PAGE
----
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What Is Stoic Eudaimonia?

This short explainer will provide you with a straightforward understanding of what eudaimonia is and how you can use it to guide your Stoic practice.

Definition Of Stoic Eudaimonia

Eudaimonia is a Greek term that translates to a state of being that encompasses terms such as “happiness”, “flourishing”, “fulfillment”, “well-being”, and the “good life.”

The Stoics believed that possession and practice of the four cardinal virtues — Wisdom, Justice, Temperance, and Courage — was the only true path to eudaimonia.

It’s important to note that Stoic “happiness” in this sense does not come from pleasure but from acting with reference to virtue and in accord with our Nature as rational beings.

What the Stoics Said

Zeno of Citium, the founder of Stoicism, taught that consistent efforts add up on the journey toward eudaimonia:

Well-being is realized by small steps, but is truly no small thing.

Zeno of Citium, as quoted by Diogenes Laertius, Lives of the Eminent Philosophers

Epictetus also emphasized progress over perfection in the practice of virtue:

If virtue promises good fortune, peace of mind, and happiness, certainly also the progress toward virtue is progress toward each of these things.

Epictetus, Discourses 1.4.3

In his Meditations, Marcus Aurelius recorded his own evidence of eudaimonia resulting from following virtuous principles:

You know from personal experience that in all your detours the good life was nowhere to be found: not in logic, or wealth, or prestige, or sensual pleasure — nowhere. So where is it to be found? In doing what your human nature requires. And how is one to do this? By adhering to principles that guide your impulses and actions. What principles? Those that are concerned with good and bad, and state that nothing is good for a human being except what makes him honest, moderate, courageous, and self-reliant, and that nothing is bad except what inculcates the opposite qualities in him.

Marcus Aurelius, Meditations 8.1

Modern authors like Donald Robertson have sought to remove the confusion that can sometimes arise from the translation of eudaimonia:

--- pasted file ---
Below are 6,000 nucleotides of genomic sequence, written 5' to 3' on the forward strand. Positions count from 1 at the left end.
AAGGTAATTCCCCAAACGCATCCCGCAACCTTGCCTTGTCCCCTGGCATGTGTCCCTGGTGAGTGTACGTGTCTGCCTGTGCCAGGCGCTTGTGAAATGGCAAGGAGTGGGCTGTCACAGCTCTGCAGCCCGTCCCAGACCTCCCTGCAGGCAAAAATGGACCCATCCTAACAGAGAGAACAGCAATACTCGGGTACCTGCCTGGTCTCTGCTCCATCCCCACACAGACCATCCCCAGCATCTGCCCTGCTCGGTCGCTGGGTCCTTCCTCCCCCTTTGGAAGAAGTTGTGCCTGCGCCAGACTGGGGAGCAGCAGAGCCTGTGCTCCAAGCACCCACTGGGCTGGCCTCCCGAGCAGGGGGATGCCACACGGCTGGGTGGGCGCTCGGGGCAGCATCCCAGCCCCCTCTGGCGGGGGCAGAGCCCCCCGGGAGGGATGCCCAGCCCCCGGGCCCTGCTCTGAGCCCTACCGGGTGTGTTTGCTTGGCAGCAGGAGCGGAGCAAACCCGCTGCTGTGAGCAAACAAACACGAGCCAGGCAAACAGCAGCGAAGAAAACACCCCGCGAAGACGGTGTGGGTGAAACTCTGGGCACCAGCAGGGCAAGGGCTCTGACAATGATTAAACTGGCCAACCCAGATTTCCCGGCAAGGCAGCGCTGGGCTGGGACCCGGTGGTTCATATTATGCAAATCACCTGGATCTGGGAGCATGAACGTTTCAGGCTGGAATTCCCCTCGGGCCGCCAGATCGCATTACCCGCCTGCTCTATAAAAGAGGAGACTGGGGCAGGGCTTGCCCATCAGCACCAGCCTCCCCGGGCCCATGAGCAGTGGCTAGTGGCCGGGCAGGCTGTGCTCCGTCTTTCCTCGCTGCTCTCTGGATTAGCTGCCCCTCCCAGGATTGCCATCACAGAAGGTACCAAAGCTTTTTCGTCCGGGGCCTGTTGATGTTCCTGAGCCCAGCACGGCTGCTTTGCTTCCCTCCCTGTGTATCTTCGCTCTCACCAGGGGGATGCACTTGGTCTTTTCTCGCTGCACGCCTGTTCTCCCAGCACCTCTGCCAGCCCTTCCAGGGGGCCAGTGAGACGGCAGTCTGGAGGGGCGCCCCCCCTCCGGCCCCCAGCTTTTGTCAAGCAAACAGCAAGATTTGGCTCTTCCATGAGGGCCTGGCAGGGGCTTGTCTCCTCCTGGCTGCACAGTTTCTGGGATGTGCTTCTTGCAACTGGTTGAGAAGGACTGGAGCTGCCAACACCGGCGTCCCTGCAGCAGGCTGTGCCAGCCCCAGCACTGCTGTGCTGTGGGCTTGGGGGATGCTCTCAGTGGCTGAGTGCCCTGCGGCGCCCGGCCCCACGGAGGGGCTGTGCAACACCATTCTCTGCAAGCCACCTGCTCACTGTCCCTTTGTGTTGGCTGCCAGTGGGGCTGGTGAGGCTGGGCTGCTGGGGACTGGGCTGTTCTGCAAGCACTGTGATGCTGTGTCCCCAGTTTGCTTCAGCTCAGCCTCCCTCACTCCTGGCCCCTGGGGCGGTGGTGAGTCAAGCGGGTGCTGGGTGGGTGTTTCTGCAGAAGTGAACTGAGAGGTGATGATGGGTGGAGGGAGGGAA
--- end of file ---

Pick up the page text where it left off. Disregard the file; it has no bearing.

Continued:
In classical philosophy, a distinction is often made between more passive sensory “pleasure” (hedone) and the kind of “happiness” (eudaimonia) that comes from rational activity in accord with the psychological virtues. According to this view, true happiness is constant and self-generated; it comes from within, as the cliché goes. For example, an authentic sense of happiness may come from the knowledge that one has acted freely and with genuine integrity, courage, and wisdom, in accord with one’s highest psychological strengths and values. The pleasure that comes from indulging in sex, food, drink, drugs, or glorying in praise from others is passive in the sense that it depends upon external stimulation. It is, therefore, transient and not entirely under our control but depends upon fortunate circumstances. The happiness that comes from loving truth, reason, integrity, and wisdom, by contrast, is autonomous; it depends only upon itself.

Donald Robertson, The Philosophy of CBT

While Kai Whiting stresses the ongoing importance of eudaimonia as an intended destination for today’s practicing Stoics:

All Stoics have the moral obligation to strive toward eudaimonia — a journey that requires them to harmoniously seek to improve their character and to do their best to ensure that virtue, which includes justice, is made manifest in their thoughts and actions.

Kai Whiting, Being Better

How Can I Use Eudaimonia Right Now?

The knowledge of eudaimonia informs our practical application of Stoicism in quite a simple way.

As we know, eudaimonia is the destination that Stoics strive toward. It’s the sense of flourishing and well-being we feel when we’re getting it right.

We also know, as the Stoics made clear, that the practice of virtue in our thoughts and actions are what propels us on our journey to that destination.

This means choosing, every day:

  • Courage over cowardice
  • Justice over injustice
  • Temperance over intemperance
  • Wisdom over ignorance

It means choosing, every day, to strive to improve our character, to strive toward goodness.

It’s not always easy to adhere to the standards, of course, but the instructions are straightforward and all we can do is try our best.